Early adopters in Asia dominate the global market for mobile TV services, according to new research.
Almost 78 per cent of the global mobile TV audience, some 38 million viewers, is located in just two countries - South Korea and Japan - research firm Berg Insight reports.
The rise of mobile TV has been driven by the integration of TV reception capabilities into mobile phones.
"We believe that regular mobile networks will remain the dominant carrier for mobile video, at least for the next couple of years," said Sabine Ehlers, an associate analyst at Berg Insight.
The analyst anticipates that the number of mobile TV viewers, currently estimated at around 50 million worldwide, will exceed 100 million by 2010, and approach 150 million by 2012.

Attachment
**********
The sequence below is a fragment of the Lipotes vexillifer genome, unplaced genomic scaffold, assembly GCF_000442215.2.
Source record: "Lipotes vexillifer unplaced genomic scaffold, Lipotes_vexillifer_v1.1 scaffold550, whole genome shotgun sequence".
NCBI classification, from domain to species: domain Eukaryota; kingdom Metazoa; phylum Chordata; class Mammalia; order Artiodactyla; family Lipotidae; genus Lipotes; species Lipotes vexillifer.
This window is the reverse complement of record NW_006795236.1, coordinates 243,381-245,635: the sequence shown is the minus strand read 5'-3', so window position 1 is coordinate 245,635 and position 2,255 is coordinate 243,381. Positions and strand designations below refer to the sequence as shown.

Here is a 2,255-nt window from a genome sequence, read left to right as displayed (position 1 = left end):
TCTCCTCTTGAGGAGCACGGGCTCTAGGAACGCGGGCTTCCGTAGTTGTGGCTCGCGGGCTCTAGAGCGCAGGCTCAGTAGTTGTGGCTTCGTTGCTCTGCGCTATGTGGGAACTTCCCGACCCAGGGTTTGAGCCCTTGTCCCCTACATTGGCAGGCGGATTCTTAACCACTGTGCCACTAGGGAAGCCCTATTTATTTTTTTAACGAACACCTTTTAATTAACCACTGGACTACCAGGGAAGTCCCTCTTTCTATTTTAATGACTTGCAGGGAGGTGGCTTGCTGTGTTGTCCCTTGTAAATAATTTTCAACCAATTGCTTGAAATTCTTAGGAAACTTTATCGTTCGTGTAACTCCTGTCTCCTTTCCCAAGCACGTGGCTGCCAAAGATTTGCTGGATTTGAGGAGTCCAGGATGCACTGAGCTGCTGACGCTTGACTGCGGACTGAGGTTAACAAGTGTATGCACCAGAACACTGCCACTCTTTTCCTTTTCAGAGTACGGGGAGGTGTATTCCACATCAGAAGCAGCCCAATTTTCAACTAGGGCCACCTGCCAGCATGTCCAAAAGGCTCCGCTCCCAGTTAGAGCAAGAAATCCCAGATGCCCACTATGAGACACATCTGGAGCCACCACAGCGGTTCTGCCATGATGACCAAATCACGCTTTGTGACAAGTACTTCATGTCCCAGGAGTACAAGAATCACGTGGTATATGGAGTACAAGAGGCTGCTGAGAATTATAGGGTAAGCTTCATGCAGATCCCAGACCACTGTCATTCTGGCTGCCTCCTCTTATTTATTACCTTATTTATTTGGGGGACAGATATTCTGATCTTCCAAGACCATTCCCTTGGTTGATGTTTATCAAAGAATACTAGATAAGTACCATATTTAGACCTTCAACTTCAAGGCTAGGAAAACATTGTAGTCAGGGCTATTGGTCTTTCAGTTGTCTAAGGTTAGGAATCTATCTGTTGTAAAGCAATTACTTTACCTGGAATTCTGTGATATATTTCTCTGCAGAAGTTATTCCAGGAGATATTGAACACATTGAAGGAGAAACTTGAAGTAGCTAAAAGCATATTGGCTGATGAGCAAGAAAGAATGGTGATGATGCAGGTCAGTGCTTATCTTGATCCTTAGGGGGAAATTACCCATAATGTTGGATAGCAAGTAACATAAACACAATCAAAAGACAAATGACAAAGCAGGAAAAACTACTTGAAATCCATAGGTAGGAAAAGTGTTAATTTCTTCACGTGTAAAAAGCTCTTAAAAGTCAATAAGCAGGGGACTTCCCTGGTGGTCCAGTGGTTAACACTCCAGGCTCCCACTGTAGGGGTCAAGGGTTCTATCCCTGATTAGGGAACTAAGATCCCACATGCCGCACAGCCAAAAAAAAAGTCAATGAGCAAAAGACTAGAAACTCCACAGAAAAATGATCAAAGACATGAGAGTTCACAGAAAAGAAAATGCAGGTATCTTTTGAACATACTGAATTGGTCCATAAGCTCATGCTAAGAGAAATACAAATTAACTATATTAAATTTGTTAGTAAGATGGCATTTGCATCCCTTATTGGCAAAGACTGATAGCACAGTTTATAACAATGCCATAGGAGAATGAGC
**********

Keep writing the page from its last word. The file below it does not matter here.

Mobile TV uptake in much of the world has been slow so far, mainly owing to the expense.
"The significant costs involved in establishing the infrastructure needed for dedicated mobile broadcast networks is expected to hold back large-scale launches in the greater part of Europe for a few more years," said Ehlers.
Uptake in South Korea has been particularly fast because the terrestrial broadcast T-DMB service is provided free of charge.
However, Ehlers noted that mobile TV in South Korea is not yet making money for operators despite one million viewers paying for satellite-delivered S-DMB services.
Service providers need to understand the new medium, according to the analyst, who warned against operators and broadcasters seeing mobile TV as merely television on a mobile terminal.
"Services based on simply regurgitated TV content will merely be TV on a small and inconvenient screen," Ehlers said.
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